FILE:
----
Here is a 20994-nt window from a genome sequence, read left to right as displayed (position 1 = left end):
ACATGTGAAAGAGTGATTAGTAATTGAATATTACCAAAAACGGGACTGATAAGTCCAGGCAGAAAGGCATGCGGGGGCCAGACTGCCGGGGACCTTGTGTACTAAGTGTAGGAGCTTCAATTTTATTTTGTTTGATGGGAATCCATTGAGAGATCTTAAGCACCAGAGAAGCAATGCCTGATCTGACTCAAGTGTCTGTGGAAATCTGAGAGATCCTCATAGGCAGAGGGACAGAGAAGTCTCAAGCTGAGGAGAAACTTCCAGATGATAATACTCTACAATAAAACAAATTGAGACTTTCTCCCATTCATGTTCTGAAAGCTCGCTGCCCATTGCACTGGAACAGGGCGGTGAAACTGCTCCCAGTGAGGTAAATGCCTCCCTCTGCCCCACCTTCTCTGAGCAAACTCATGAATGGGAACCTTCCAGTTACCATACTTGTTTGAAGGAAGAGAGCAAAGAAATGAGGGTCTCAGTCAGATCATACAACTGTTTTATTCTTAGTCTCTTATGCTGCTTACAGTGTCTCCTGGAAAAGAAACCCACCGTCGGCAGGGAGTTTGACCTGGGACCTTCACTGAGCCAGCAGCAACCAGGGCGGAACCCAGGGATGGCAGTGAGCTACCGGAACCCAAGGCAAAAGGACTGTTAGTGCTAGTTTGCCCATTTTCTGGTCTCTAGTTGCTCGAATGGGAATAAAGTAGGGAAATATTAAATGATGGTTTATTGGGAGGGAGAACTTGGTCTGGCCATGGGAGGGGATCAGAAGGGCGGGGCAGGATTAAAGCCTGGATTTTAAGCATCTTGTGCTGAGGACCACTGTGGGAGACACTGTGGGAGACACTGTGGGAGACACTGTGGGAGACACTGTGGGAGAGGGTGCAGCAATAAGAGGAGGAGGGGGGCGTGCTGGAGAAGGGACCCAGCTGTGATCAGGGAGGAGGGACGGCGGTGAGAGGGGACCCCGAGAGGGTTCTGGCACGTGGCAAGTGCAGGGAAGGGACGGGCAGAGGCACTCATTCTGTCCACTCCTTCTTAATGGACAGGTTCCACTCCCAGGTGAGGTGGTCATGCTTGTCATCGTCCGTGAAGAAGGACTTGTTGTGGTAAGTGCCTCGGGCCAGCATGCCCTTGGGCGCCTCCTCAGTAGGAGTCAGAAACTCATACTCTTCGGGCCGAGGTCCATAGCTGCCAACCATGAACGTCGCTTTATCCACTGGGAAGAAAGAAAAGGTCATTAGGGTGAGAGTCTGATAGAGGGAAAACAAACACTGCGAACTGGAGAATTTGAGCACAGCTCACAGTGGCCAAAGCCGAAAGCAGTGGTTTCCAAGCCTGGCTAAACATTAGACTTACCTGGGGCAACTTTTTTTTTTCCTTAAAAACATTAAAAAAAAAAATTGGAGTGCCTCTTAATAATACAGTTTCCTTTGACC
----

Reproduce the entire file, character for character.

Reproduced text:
Here is a 20994-nt window from a genome sequence, read left to right as displayed (position 1 = left end):
ACATGTGAAAGAGTGATTAGTAATTGAATATTACCAAAAACGGGACTGATAAGTCCAGGCAGAAAGGCATGCGGGGGCCAGACTGCCGGGGACCTTGTGTACTAAGTGTAGGAGCTTCAATTTTATTTTGTTTGATGGGAATCCATTGAGAGATCTTAAGCACCAGAGAAGCAATGCCTGATCTGACTCAAGTGTCTGTGGAAATCTGAGAGATCCTCATAGGCAGAGGGACAGAGAAGTCTCAAGCTGAGGAGAAACTTCCAGATGATAATACTCTACAATAAAACAAATTGAGACTTTCTCCCATTCATGTTCTGAAAGCTCGCTGCCCATTGCACTGGAACAGGGCGGTGAAACTGCTCCCAGTGAGGTAAATGCCTCCCTCTGCCCCACCTTCTCTGAGCAAACTCATGAATGGGAACCTTCCAGTTACCATACTTGTTTGAAGGAAGAGAGCAAAGAAATGAGGGTCTCAGTCAGATCATACAACTGTTTTATTCTTAGTCTCTTATGCTGCTTACAGTGTCTCCTGGAAAAGAAACCCACCGTCGGCAGGGAGTTTGACCTGGGACCTTCACTGAGCCAGCAGCAACCAGGGCGGAACCCAGGGATGGCAGTGAGCTACCGGAACCCAAGGCAAAAGGACTGTTAGTGCTAGTTTGCCCATTTTCTGGTCTCTAGTTGCTCGAATGGGAATAAAGTAGGGAAATATTAAATGATGGTTTATTGGGAGGGAGAACTTGGTCTGGCCATGGGAGGGGATCAGAAGGGCGGGGCAGGATTAAAGCCTGGATTTTAAGCATCTTGTGCTGAGGACCACTGTGGGAGACACTGTGGGAGACACTGTGGGAGACACTGTGGGAGACACTGTGGGAGAGGGTGCAGCAATAAGAGGAGGAGGGGGGCGTGCTGGAGAAGGGACCCAGCTGTGATCAGGGAGGAGGGACGGCGGTGAGAGGGGACCCCGAGAGGGTTCTGGCACGTGGCAAGTGCAGGGAAGGGACGGGCAGAGGCACTCATTCTGTCCACTCCTTCTTAATGGACAGGTTCCACTCCCAGGTGAGGTGGTCATGCTTGTCATCGTCCGTGAAGAAGGACTTGTTGTGGTAAGTGCCTCGGGCCAGCATGCCCTTGGGCGCCTCCTCAGTAGGAGTCAGAAACTCATACTCTTCGGGCCGAGGTCCATAGCTGCCAACCATGAACGTCGCTTTATCCACTGGGAAGAAAGAAAAGGTCATTAGGGTGAGAGTCTGATAGAGGGAAAACAAACACTGCGAACTGGAGAATTTGAGCACAGCTCACAGTGGCCAAAGCCGAAAGCAGTGGTTTCCAAGCCTGGCTAAACATTAGACTTACCTGGGGCAACTTTTTTTTTTCCTTAAAAACATTAAAAAAAAAAATTGGAGTGCCTCTTAATAATACAGTTTCCTTTGACC